Many UP students being recruited by CPP-NPA: Palace

President Rodrigo Duterte did not say that all students of the University of the Philippines (UP) are communists, but noted that many of them are, Malacañang said Thursday.

Presidential Spokesperson Harry Roque made this remark after Duterte, in a taped speech last Tuesday night, threatened to defund UP because the institution supposedly does “nothing but recruit communists.”

Roque cited the founder of the Communist Party of the Philippines-New People’s Army (CPP-NPA), Jose Maria “Joma” Sison, as example as he was a former instructor at the UP.

“Marami na naman tayong kakilala talaga na nag-aaral sa mga pampublikong paaralan na talagang namumundok ‘no. In fact ang CPP-NPA, ang founder po niyan, instructor pa sa UP, si Joma Sison. ((We know a lot of students in public universities who join communist rebels in the mountains. In fact, the CPP-NPA, their founder is an instructor in UP, Joma Sison),” he said in a Palace press briefing.

Sison has been in self-exile with his wife, Juliet, in the Netherlands since 1987.

The communist founder and his wife are facing impending arrest for their supposed involvement in the so-called “Inopacan massacre,” the 1980 mass purging of communist insurgents allegedly connected to the military in Inopacan, Leyte.

Roque, who used to teach in UP, said it is a known “fact” that the premier state university has produced members of the CPP-NPA.

“That’s something that is known by people. It’s not necessarily saying lahat kayo komunista pero marami talagang nagre-recruit diyan (that all of you are communists, but there are many recruiting there) and it’s a fact,” he added.

While students have the right to criticize government, Roque said UP students should also see to it that they do not waste their tuition, which is funded by taxpayers’ money.

“They have the right to criticize the government, kaya lang iyong mga gumagamit ng pondo ng bayan, huwag ninyong sasayangin ang pondo ng bayan. Kasi ginawa nga pong libre iyan at iyong mga maliliit na mga mamamayan, mga mahihirap na nagbabayad ng indirect taxes, sila po ang nagpapaaral sa inyo. Huwag namang callous (but if you use public funds, don’t waste it. Because it’s free and ordinary citizens, the poor pay indirect taxes, they’re the ones who fund your tuition. Don’t be callous),” he said.

Roque also stood pat on his remark that students from Ateneo De Manila University (ADMU) should still submit their academic requirements even if they wished to go on a mass student strike to condemn the government’s response to recent typhoons and the coronavirus pandemic.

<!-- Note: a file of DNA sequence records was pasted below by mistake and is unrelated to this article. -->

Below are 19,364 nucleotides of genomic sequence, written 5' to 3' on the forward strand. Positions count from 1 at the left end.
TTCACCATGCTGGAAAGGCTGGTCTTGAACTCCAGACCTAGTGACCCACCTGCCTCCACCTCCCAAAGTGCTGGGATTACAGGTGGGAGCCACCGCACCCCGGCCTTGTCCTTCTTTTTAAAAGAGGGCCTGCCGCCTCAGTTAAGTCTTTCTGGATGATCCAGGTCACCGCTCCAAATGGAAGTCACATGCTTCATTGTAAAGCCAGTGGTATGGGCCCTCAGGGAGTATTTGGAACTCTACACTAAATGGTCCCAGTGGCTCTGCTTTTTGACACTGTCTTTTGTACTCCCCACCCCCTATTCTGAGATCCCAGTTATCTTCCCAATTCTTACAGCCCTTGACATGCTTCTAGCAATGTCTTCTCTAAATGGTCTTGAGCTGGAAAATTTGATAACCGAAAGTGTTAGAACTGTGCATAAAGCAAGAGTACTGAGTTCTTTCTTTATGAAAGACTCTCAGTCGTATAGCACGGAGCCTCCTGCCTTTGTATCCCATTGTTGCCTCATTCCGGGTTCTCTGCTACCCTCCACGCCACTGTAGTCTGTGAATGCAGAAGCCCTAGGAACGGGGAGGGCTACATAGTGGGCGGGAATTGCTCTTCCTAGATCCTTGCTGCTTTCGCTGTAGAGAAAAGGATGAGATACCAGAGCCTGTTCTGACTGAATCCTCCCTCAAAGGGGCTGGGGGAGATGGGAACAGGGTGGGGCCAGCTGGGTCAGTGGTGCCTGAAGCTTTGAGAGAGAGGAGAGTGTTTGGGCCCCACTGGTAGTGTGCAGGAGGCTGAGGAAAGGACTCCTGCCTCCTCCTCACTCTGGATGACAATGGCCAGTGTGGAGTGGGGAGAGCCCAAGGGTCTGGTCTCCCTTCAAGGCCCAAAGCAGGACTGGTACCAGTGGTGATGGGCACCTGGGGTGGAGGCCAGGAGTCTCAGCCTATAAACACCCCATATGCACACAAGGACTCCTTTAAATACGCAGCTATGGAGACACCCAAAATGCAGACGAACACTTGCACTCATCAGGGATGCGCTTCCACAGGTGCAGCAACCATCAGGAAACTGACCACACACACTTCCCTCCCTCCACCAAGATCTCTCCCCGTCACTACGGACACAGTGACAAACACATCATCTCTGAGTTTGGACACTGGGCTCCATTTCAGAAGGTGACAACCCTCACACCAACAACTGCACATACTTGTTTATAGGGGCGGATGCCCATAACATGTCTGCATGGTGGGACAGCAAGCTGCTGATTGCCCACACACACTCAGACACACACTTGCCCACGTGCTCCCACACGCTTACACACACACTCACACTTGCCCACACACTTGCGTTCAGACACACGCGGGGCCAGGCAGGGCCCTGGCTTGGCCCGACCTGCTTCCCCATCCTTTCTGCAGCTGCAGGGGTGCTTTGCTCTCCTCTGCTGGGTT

He said if they refused to comply with academic requirements, they should not complain about not being able to graduate.

“Siguro anak mayaman, bahala kayo sa buhay ninyo, pero huwag din kayong magrireklamo kung itong mga pribadong eskuwelahan na ito ay hindi kayo paggagradweytin, dahil kasama po sa karapatan ng mga pamantasan na huwag magbigay ng degree doon sa mga hindi nakaka-comply ng academic requirements (Maybe you’re rich kids, so you’re free to do what you want, but don’t complain if you don’t graduate because it’s the right of the school not to give degrees to students who don’t comply with their requirements),” he said.

Roque, a former student-activist himself, said he believes in students’ right to free speech, but noted that they should still make it a point to submit their school requirements.

On Wednesday, Roque clarified that Duterte may have “somehow confused” UP as the proponent of the planned “academic strike” instead of ADMU.

“That’s why the President also had something, a message to UP. But although I think the message should only have been addressed to Ateneo students,” he said.

In an interview over ANC’s Headstart, UP Vice President for Public Affairs Elena Pernia denied Duterte’s accusation that the university recruits students to join the communist insurgency.

“We don’t recruit for the communist party. We are an educational institution. We teach, we do research, we do public service. We don’t recruit. The University of the Philippines has a history of being activist, but we must make clear that the university is not anti-government. We are the national university,” she said.

Source: Philippines News Agency

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